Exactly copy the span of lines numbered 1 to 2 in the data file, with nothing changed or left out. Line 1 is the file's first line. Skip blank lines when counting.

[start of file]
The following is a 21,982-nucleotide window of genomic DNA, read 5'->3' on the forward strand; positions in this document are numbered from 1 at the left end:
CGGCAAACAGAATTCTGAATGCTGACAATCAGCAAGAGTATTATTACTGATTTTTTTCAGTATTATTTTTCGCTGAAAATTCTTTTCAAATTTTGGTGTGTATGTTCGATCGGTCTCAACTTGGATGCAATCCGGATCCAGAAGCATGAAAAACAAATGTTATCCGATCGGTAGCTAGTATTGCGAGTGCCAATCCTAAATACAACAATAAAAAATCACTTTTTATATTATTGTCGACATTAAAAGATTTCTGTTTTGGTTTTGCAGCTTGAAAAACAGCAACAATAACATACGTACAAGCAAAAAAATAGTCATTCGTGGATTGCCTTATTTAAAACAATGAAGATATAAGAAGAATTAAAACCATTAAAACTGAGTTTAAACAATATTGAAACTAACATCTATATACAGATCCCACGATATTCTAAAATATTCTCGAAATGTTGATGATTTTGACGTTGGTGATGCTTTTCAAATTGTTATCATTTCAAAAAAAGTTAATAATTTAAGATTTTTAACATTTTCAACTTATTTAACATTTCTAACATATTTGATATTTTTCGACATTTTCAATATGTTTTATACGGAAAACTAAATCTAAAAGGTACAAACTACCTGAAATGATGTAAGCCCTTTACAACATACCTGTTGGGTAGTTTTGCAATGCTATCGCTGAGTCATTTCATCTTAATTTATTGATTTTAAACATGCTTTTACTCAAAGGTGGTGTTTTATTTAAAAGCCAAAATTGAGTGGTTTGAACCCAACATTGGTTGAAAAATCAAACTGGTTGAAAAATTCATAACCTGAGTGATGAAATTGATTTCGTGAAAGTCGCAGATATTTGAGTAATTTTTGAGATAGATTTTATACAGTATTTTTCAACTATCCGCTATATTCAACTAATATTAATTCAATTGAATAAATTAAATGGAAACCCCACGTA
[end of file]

The following is a 21,982-nucleotide window of genomic DNA, read 5'->3' on the forward strand; positions in this document are numbered from 1 at the left end:
CGGCAAACAGAATTCTGAATGCTGACAATCAGCAAGAGTATTATTACTGATTTTTTTCAGTATTATTTTTCGCTGAAAATTCTTTTCAAATTTTGGTGTGTATGTTCGATCGGTCTCAACTTGGATGCAATCCGGATCCAGAAGCATGAAAAACAAATGTTATCCGATCGGTAGCTAGTATTGCGAGTGCCAATCCTAAATACAACAATAAAAAATCACTTTTTATATTATTGTCGACATTAAAAGATTTCTGTTTTGGTTTTGCAGCTTGAAAAACAGCAACAATAACATACGTACAAGCAAAAAAATAGTCATTCGTGGATTGCCTTATTTAAAACAATGAAGATATAAGAAGAATTAAAACCATTAAAACTGAGTTTAAACAATATTGAAACTAACATCTATATACAGATCCCACGATATTCTAAAATATTCTCGAAATGTTGATGATTTTGACGTTGGTGATGCTTTTCAAATTGTTATCATTTCAAAAAAAGTTAATAATTTAAGATTTTTAACATTTTCAACTTATTTAACATTTCTAACATATTTGATATTTTTCGACATTTTCAATATGTTTTATACGGAAAACTAAATCTAAAAGGTACAAACTACCTGAAATGATGTAAGCCCTTTACAACATACCTGTTGGGTAGTTTTGCAATGCTATCGCTGAGTCATTTCATCTTAATTTATTGATTTTAAACATGCTTTTACTCAAAGGTGGTGTTTTATTTAAAAGCCAAAATTGAGTGGTTTGAACCCAACATTGGTTGAAAAATCAAACTGGTTGAAAAATTCATAACCTGAGTGATGAAATTGATTTCGTGAAAGTCGCAGATATTTGAGTAATTTTTGAGATAGATTTTATACAGTATTTTTCAACTATCCGCTATATTCAACTAATATTAATTCAATTGAATAAATTAAATGGAAACCCCACGTA